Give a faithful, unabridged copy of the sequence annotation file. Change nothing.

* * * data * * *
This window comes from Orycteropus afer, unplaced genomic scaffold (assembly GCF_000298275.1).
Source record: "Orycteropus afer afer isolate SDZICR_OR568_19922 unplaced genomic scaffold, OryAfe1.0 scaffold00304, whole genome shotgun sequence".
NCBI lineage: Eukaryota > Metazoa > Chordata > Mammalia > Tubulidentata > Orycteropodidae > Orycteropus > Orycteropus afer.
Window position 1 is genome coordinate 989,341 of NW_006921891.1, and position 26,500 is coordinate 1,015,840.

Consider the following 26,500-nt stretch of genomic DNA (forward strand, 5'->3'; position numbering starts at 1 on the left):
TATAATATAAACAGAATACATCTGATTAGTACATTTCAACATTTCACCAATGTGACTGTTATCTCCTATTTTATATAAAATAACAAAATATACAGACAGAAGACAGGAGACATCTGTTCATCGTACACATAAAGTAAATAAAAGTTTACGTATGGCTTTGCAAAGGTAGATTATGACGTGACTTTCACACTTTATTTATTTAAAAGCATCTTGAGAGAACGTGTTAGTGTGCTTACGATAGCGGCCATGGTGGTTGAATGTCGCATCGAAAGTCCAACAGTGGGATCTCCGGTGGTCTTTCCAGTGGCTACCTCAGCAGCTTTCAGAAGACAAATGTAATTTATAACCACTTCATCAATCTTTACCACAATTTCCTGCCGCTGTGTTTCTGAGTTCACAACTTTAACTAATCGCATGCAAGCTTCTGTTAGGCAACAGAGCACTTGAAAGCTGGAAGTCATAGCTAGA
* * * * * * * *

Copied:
This window comes from Orycteropus afer, unplaced genomic scaffold (assembly GCF_000298275.1).
Source record: "Orycteropus afer afer isolate SDZICR_OR568_19922 unplaced genomic scaffold, OryAfe1.0 scaffold00304, whole genome shotgun sequence".
NCBI lineage: Eukaryota > Metazoa > Chordata > Mammalia > Tubulidentata > Orycteropodidae > Orycteropus > Orycteropus afer.
Window position 1 is genome coordinate 989,341 of NW_006921891.1, and position 26,500 is coordinate 1,015,840.

Consider the following 26,500-nt stretch of genomic DNA (forward strand, 5'->3'; position numbering starts at 1 on the left):
TATAATATAAACAGAATACATCTGATTAGTACATTTCAACATTTCACCAATGTGACTGTTATCTCCTATTTTATATAAAATAACAAAATATACAGACAGAAGACAGGAGACATCTGTTCATCGTACACATAAAGTAAATAAAAGTTTACGTATGGCTTTGCAAAGGTAGATTATGACGTGACTTTCACACTTTATTTATTTAAAAGCATCTTGAGAGAACGTGTTAGTGTGCTTACGATAGCGGCCATGGTGGTTGAATGTCGCATCGAAAGTCCAACAGTGGGATCTCCGGTGGTCTTTCCAGTGGCTACCTCAGCAGCTTTCAGAAGACAAATGTAATTTATAACCACTTCATCAATCTTTACCACAATTTCCTGCCGCTGTGTTTCTGAGTTCACAACTTTAACTAATCGCATGCAAGCTTCTGTTAGGCAACAGAGCACTTGAAAGCTGGAAGTCATAGCTAGA